Album Review: Only the Strong Survive by Bruce Springsteen
Great, Based on 3 Critics
musicOMH.com - 80 Based on rating 4
Essentially, this is The Boss doing karaoke. But when it’s done this well and with so much obvious love for the source material, it’s irresistible What do you if you’re seventy-something, have written some of the greatest songs in history, you’ve sold your back catalogue for a tidy sum, and your place in the annals of cultural history is assured? Well, if you’re Bruce Springsteen, you go and throw a party. Only The Strong Survive is the sound of The Boss kicking off his shoes and having a bit of a laugh.
When his multi-decade shift at the docks of rock is over and done, New Jersey's most beloved son will go down as one of the greatest and most universally admired performers to ever roll up his sleeves, strap on a telecaster and shout "1,2,3,4!" Bruce Springsteen isn't just an institution. To his multitudinous hardcore fans he's the head of a religion, albeit one whose teachings can be contradictory. He's the voice of the world's working classes who by his own admission never had a real job in his life; the socialist singer who filled stadiums and made millions on the majors; the man who wrote anti-war anthem "Born in the USA" only to see it co-opted as a right wing chant of jingoism, and spoke of "Racing in the Streets" before he had a driver's license.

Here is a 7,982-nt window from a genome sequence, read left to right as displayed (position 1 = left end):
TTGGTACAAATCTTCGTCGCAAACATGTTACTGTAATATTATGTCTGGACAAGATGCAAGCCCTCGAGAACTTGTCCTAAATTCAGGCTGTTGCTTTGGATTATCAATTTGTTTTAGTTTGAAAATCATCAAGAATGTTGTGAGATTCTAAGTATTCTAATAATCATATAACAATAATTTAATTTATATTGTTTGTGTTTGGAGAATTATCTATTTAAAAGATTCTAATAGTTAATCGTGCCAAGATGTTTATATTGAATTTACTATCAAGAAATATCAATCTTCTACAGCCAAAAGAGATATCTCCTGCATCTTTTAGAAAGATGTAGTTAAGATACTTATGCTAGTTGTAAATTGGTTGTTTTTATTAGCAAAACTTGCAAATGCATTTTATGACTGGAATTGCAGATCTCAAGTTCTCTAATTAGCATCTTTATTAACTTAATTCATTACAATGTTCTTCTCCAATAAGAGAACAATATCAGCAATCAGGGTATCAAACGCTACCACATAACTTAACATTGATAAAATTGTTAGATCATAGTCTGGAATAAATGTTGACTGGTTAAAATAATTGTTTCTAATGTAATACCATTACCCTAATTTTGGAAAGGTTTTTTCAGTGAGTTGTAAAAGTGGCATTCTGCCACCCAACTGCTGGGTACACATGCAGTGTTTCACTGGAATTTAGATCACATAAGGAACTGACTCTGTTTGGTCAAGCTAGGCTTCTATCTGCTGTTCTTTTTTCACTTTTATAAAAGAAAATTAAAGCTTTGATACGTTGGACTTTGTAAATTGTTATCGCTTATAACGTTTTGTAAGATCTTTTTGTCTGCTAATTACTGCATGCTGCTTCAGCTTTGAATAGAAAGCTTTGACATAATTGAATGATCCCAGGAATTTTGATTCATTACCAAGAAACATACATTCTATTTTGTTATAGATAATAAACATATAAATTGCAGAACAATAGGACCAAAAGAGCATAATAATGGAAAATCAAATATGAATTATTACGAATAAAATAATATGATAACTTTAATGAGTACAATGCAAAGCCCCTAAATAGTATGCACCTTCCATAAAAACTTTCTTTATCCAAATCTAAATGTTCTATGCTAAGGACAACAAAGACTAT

Bruce Springsteen does soul… it's always been there; The Boss has always been a fantastic soul singer, but has always gravitated towards his own brand of anthemic heartland rock. But, truth be told, his soul roots have never really been fully explored, until now. Yes, there have been flirtations with other genres on 2006's covers folk-Dixieland infused album 'We Shall Overcome: The Seeger Sessions' , but 'Only The Strong Survive', his 21st album, is a deep dive into the world of soul, Tamla and R&B.